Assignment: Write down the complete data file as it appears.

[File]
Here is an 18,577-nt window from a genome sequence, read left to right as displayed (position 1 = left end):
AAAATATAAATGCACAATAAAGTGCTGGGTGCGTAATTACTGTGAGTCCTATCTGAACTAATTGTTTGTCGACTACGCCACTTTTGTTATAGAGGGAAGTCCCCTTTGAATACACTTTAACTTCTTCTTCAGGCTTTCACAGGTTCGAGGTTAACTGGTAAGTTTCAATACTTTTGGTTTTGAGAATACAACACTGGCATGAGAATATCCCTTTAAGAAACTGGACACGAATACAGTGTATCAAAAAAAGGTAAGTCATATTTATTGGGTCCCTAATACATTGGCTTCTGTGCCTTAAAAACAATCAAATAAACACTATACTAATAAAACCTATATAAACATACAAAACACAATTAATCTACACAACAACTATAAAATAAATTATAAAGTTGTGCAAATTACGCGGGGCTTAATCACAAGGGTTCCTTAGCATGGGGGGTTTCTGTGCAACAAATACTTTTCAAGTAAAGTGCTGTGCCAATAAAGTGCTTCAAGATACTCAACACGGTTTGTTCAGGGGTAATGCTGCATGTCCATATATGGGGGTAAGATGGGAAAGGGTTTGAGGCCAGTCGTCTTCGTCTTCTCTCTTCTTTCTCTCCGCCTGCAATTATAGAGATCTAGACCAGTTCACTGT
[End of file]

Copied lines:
Here is an 18,577-nt window from a genome sequence, read left to right as displayed (position 1 = left end):
AAAATATAAATGCACAATAAAGTGCTGGGTGCGTAATTACTGTGAGTCCTATCTGAACTAATTGTTTGTCGACTACGCCACTTTTGTTATAGAGGGAAGTCCCCTTTGAATACACTTTAACTTCTTCTTCAGGCTTTCACAGGTTCGAGGTTAACTGGTAAGTTTCAATACTTTTGGTTTTGAGAATACAACACTGGCATGAGAATATCCCTTTAAGAAACTGGACACGAATACAGTGTATCAAAAAAAGGTAAGTCATATTTATTGGGTCCCTAATACATTGGCTTCTGTGCCTTAAAAACAATCAAATAAACACTATACTAATAAAACCTATATAAACATACAAAACACAATTAATCTACACAACAACTATAAAATAAATTATAAAGTTGTGCAAATTACGCGGGGCTTAATCACAAGGGTTCCTTAGCATGGGGGGTTTCTGTGCAACAAATACTTTTCAAGTAAAGTGCTGTGCCAATAAAGTGCTTCAAGATACTCAACACGGTTTGTTCAGGGGTAATGCTGCATGTCCATATATGGGGGTAAGATGGGAAAGGGTTTGAGGCCAGTCGTCTTCGTCTTCTCTCTTCTTTCTCTCCGCCTGCAATTATAGAGATCTAGACCAGTTCACTGT